Hairpin Lace Project & Marty Miller Shrug

Hairpin Lace Project & Marty Miller ShrugHairpin Lace Project & Marty Miller Shrug: A visit to Thompson’s Hobbies & Crafts, where I picked up a hairpin lace loom, inspired me to try my hand at a vest. I had seen a loom at a MeetUp group a couple of years ago and thought it was worth $5 to give it a try. Here is the result. The loom is easy to figure out; it’s the loops, once they are removed from the loom, that can create a bit of a mess. It may explain why there aren’t a great many videos and patterns available in hairpin lace. I think the key is to have narrow strips and more stitches in the middle of each, so that the loops are easier to control. I single crocheted the end of each loop together in the white yarn and then slip stitched the sections together in black. I used #4 cotton yarn. The tails or ends that one usually hides, looked decorative, so I decided to trim them evenly and keep them as a light tassel. It was a good first effort, but I’m not 100% satisfied.

Hairpin Lace Project & Marty Miller ShrugMy other project turned out nicely. It is a shrug pattern that uses the simple afghan square. You make one for the back and two more for the arms. You then do a front and back post around the outside of the garment as a ribbing to tie it all together. Don’t forget to do the same kind of ribbing on the end of each sleeve, which I did afterward to add more length to the sleeve. I was pleasantly surprised at how nicely it turned out. I’m in the process of doing a variation on the idea, by making a vest in spring-colored variegated cotton. No sleeves this time. I intend to make 4 smaller squares for the front vest panels and see how it works out. The pattern came from a design by Marty Miller, which you can find on Ravelry under Shrug it on! Make sure you mark the right side at the beginning. It will help when putting on the sleeves, so that the seams are hidden. I had to try it on to figure out how the sleeves connected.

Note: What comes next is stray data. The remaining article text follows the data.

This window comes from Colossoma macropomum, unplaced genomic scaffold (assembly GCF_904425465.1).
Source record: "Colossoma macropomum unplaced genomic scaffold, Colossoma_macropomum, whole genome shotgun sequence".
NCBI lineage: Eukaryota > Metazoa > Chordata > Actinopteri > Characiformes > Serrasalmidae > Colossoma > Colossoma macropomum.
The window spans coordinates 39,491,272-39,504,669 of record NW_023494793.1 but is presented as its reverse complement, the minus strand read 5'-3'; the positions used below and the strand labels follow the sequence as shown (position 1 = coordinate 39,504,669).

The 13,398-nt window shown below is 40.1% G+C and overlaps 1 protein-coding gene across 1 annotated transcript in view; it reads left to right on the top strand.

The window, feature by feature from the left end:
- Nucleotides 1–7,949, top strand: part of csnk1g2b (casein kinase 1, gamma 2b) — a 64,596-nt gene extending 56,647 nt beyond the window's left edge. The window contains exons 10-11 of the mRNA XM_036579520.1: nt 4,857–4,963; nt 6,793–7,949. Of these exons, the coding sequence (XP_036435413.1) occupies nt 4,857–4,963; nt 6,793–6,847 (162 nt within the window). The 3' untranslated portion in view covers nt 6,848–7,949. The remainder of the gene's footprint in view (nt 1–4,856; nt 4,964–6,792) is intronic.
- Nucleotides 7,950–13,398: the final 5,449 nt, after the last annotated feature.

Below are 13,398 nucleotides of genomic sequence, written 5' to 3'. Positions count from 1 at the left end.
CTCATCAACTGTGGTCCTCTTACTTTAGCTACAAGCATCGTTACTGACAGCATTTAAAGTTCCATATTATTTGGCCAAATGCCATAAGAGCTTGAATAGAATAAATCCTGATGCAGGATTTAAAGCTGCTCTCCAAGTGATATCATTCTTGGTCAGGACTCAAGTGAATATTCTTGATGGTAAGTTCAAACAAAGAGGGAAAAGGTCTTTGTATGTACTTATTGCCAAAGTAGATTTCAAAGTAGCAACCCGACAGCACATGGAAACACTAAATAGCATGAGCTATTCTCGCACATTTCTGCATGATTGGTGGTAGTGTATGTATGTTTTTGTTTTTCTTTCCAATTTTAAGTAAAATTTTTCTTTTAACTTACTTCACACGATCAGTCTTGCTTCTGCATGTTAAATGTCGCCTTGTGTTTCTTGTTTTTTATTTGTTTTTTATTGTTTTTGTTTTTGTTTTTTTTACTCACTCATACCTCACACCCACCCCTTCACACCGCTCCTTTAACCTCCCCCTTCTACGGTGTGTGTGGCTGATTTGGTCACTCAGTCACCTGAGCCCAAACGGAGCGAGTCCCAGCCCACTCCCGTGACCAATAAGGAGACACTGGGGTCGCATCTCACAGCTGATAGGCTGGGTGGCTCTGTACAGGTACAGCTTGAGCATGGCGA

Sewing Festival and Trails near Highlands Ranch

Sewing Festival and Trails near Highlands Ranch

Devil’s Head via Highlands Ranch

Last weekend was packed with creative ideas and a little suburban exploration at the sewing festival and trails near Highlands Ranch. Saturday there were two shows in town that I wanted to see. A couple of friends from my crochet group accompanied me to the Quilt, Craft and Sewing Festival at the Denver Mart. I managed to buy a few trinkets, mostly decorative attachments for hats (see “Strash” blog). Styria Bakery was there, so I picked up a couple of loaves for my husband. We also saw the folks from Craft Scraps, where Leah bought some fabric. It was after one, and we were famished and a bit tired. So, we headed back toward Suzanne’s home to eat at True Food in Cherry Creek. Suzanne is a tough sell when it comes to restaurants. She spots the prep and servers doing things, like wiping a nose on the back of a latex-enclosed hand, and we all cringe. The meal was yummy. My only complaint was tepid water served after the initial cup of tea was steeped in very hot water. Lukewarm tea is about as tasty as lukewarm coffee and it won’t steep unless the water is boiling hot. We all decided we had enough yarn and had spent enough money not to regret too much about missing the Interweave Yarn Fest up in Loveland. (Nothing to report, Jane.)

The suburban exploration on Sunday was necessary because of the recent wet weather. Many of the trails in the foothills were too wet or still snow covered. So we went south to Highlands Ranch to check out the trails along the Douglas County East-West Trail aka the Highlands Point Trail System. Even there the trails were muddy, and we had to back track to higher ground. When you are in the city you don’t get the same perspective as you can from higher points to the east. Along the well-marked trails you could see Devil’s Head, Mt. Evans, Long’s Peak, downtown Denver and DTC. The distance to Long’s Peak from where we stood was 61 miles. Yucca plants and prickly pear cactus were abundant and a trigger to how unpleasantly hot the trails are in the heat of summer. For my husband the trails appeared like a fun grouping to be explored on his mountain bike at some later time in the season. In spite of the mud we still got in about 3.5 to 4 miles of walking.

Get Creative Using Filet Crochet